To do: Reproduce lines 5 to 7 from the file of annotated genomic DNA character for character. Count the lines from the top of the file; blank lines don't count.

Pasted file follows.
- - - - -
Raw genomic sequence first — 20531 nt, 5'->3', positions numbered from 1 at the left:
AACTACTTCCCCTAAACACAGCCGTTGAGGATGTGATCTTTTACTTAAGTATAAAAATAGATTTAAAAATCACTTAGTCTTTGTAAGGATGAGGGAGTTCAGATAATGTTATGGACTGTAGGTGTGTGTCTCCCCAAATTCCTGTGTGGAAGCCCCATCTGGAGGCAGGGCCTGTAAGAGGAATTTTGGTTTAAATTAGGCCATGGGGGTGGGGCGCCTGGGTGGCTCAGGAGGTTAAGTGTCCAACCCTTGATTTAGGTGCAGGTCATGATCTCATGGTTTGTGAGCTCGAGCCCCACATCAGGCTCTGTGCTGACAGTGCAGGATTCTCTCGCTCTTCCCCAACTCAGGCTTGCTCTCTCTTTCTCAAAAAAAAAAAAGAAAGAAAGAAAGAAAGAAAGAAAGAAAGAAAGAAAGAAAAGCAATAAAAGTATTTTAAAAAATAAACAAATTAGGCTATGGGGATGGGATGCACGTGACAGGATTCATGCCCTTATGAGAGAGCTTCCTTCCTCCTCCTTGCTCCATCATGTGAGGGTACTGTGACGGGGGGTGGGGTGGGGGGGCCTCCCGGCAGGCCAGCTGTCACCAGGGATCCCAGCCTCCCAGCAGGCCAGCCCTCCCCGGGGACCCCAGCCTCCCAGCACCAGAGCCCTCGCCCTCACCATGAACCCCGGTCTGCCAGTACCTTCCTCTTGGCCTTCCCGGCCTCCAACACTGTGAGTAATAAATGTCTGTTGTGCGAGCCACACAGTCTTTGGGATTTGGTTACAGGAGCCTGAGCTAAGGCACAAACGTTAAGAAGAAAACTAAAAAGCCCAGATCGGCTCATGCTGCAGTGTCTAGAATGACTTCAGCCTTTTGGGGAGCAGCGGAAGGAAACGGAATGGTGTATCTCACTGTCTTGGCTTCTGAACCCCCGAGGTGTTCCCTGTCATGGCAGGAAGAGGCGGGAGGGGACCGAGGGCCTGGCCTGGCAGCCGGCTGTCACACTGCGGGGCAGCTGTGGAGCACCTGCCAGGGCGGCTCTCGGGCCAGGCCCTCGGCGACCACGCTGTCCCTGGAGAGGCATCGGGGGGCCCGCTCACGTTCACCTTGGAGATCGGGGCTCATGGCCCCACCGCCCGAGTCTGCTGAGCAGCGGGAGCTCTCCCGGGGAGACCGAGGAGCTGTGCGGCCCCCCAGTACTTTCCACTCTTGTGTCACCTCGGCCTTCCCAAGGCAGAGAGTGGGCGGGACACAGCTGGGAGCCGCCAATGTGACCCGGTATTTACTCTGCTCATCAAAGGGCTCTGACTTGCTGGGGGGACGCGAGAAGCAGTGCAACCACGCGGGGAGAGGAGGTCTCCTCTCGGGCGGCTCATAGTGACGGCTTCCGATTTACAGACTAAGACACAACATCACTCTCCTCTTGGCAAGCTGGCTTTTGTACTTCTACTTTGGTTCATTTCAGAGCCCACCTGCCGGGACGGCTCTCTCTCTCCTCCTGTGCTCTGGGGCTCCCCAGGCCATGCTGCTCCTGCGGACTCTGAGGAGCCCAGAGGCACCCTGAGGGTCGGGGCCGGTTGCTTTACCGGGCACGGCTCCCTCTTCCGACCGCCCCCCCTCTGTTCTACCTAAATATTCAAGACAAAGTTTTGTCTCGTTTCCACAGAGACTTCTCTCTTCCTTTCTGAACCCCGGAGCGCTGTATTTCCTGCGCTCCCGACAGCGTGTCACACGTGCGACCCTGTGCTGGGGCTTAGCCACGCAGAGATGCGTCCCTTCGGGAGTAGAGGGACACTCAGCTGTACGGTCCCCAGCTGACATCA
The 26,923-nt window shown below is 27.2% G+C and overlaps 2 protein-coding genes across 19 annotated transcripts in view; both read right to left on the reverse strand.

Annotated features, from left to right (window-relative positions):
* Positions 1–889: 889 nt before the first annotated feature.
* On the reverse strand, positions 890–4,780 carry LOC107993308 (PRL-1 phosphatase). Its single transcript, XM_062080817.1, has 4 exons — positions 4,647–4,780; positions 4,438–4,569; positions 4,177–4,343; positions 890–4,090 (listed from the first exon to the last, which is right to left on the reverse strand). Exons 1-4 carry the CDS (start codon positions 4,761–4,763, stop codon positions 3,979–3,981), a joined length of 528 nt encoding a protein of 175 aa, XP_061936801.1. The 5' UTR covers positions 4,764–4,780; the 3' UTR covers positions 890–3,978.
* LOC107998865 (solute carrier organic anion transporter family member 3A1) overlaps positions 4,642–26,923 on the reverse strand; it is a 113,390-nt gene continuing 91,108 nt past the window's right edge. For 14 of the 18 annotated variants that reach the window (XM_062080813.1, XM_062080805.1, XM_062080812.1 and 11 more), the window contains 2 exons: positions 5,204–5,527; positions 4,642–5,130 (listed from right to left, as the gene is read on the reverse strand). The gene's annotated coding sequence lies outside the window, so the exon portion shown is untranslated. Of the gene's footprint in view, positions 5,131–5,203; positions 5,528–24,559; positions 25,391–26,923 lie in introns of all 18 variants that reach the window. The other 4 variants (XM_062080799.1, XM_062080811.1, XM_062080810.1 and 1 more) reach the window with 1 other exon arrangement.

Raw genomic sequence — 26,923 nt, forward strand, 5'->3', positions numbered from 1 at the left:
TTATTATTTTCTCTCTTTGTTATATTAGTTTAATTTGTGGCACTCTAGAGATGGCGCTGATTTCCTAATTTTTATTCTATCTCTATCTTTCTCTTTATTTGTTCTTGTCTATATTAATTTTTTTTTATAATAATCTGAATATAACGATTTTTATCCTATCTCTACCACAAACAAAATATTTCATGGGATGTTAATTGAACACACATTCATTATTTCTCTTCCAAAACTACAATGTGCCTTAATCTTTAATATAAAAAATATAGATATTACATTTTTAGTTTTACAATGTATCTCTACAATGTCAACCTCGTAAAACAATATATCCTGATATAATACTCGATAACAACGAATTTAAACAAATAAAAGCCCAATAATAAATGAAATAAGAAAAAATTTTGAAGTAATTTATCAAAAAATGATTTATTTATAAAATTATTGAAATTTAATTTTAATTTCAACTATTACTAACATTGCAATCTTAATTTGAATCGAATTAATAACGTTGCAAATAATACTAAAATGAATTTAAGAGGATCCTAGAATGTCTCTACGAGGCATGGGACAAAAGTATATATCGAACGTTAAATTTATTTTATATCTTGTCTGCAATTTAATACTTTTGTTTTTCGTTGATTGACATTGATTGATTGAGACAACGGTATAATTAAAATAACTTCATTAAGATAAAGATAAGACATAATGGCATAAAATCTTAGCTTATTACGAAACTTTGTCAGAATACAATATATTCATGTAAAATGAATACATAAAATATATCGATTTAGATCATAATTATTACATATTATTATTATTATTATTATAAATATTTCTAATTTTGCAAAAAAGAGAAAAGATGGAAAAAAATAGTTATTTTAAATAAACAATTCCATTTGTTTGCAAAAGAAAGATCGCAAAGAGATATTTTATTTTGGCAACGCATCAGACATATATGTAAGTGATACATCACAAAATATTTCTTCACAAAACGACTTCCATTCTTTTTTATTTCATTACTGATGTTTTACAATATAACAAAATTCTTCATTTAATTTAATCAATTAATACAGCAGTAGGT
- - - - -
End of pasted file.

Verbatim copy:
* Positions 1–889: 889 nt before the first annotated feature.
* On the reverse strand, positions 890–4,780 carry LOC107993308 (PRL-1 phosphatase). Its single transcript, XM_062080817.1, has 4 exons — positions 4,647–4,780; positions 4,438–4,569; positions 4,177–4,343; positions 890–4,090 (listed from the first exon to the last, which is right to left on the reverse strand). Exons 1-4 carry the CDS (start codon positions 4,761–4,763, stop codon positions 3,979–3,981), a joined length of 528 nt encoding a protein of 175 aa, XP_061936801.1. The 5' UTR covers positions 4,764–4,780; the 3' UTR covers positions 890–3,978.
* LOC107998865 (solute carrier organic anion transporter family member 3A1) overlaps positions 4,642–26,923 on the reverse strand; it is a 113,390-nt gene continuing 91,108 nt past the window's right edge. For 14 of the 18 annotated variants that reach the window (XM_062080813.1, XM_062080805.1, XM_062080812.1 and 11 more), the window contains 2 exons: positions 5,204–5,527; positions 4,642–5,130 (listed from right to left, as the gene is read on the reverse strand). The gene's annotated coding sequence lies outside the window, so the exon portion shown is untranslated. Of the gene's footprint in view, positions 5,131–5,203; positions 5,528–24,559; positions 25,391–26,923 lie in introns of all 18 variants that reach the window. The other 4 variants (XM_062080799.1, XM_062080811.1, XM_062080810.1 and 1 more) reach the window with 1 other exon arrangement.